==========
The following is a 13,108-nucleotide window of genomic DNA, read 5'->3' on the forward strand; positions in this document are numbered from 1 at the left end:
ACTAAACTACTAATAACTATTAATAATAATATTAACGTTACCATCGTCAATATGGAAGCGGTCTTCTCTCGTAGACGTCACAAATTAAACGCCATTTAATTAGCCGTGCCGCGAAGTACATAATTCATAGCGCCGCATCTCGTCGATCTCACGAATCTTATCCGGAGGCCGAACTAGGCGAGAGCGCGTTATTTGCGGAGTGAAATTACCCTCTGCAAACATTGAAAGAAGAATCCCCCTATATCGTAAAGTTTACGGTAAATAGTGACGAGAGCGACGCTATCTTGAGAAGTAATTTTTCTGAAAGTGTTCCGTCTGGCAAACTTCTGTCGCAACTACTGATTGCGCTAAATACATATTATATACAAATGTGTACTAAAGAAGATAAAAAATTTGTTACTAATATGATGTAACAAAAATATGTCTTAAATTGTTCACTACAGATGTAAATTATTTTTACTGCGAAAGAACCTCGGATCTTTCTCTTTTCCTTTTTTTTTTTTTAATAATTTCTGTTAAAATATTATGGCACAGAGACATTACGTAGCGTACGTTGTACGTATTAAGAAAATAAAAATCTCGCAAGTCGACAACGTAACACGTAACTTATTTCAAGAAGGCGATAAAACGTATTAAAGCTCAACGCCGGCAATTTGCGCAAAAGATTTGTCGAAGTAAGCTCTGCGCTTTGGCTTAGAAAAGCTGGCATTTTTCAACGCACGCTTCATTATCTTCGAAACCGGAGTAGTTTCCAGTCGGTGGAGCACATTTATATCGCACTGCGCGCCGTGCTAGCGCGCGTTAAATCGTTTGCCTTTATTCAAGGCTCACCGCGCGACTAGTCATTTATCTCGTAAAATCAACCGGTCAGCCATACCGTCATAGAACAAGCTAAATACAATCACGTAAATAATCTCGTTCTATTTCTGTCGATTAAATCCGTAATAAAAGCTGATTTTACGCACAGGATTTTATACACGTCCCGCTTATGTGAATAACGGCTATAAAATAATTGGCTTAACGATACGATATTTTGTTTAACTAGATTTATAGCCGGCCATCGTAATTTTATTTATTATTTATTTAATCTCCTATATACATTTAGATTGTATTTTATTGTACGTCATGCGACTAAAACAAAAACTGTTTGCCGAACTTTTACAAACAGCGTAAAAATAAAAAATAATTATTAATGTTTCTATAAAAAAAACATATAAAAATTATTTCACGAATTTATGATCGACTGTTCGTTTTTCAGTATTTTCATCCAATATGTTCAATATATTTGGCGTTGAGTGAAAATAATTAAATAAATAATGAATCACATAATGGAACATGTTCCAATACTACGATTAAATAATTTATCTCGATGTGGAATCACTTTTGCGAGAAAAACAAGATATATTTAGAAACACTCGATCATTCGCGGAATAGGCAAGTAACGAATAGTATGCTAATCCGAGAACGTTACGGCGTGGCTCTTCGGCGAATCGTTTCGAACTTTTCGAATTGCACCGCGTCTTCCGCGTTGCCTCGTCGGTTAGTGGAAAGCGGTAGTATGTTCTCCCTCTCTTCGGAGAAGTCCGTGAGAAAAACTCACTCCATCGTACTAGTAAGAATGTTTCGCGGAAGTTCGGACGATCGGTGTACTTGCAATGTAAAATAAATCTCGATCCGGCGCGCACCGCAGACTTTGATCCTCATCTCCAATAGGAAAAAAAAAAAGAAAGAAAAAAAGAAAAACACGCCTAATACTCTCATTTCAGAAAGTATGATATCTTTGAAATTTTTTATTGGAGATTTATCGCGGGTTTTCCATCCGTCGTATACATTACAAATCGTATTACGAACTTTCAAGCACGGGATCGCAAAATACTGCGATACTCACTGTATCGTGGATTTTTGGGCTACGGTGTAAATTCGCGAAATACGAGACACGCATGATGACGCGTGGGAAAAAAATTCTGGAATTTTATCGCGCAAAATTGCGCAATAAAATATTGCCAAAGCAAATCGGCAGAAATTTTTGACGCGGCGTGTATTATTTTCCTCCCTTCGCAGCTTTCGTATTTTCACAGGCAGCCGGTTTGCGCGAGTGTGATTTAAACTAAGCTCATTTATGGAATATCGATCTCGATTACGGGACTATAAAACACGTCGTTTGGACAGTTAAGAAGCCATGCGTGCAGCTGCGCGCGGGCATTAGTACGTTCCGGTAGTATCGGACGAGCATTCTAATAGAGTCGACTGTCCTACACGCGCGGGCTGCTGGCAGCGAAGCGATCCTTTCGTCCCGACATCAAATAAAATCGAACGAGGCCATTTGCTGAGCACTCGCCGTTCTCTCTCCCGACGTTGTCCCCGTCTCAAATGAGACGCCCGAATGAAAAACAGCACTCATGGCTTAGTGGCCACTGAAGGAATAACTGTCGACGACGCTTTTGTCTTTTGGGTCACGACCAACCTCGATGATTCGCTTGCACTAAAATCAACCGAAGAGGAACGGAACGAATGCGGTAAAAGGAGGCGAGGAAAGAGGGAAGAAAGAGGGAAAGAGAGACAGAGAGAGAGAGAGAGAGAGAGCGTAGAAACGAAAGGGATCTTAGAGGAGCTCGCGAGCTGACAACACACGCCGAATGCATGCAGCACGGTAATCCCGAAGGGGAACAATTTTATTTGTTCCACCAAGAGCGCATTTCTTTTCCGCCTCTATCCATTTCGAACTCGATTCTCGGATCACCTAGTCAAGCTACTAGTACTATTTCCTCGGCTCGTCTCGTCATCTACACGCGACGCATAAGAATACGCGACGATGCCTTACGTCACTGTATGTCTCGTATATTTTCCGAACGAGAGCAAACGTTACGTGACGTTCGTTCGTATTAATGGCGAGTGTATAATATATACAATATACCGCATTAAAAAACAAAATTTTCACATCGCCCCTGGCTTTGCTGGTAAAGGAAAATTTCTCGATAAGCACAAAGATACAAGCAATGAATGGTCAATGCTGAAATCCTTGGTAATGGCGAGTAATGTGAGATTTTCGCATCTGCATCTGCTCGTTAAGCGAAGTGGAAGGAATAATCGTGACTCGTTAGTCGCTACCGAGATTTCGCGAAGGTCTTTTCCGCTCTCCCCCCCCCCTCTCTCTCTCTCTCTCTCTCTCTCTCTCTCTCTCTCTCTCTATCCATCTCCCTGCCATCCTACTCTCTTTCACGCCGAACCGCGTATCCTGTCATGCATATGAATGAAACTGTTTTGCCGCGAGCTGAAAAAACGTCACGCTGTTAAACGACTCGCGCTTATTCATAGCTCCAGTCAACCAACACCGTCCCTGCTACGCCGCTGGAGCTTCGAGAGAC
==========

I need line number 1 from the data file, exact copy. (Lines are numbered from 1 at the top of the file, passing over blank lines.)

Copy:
The following is a 13,108-nucleotide window of genomic DNA, read 5'->3' on the forward strand; positions in this document are numbered from 1 at the left end: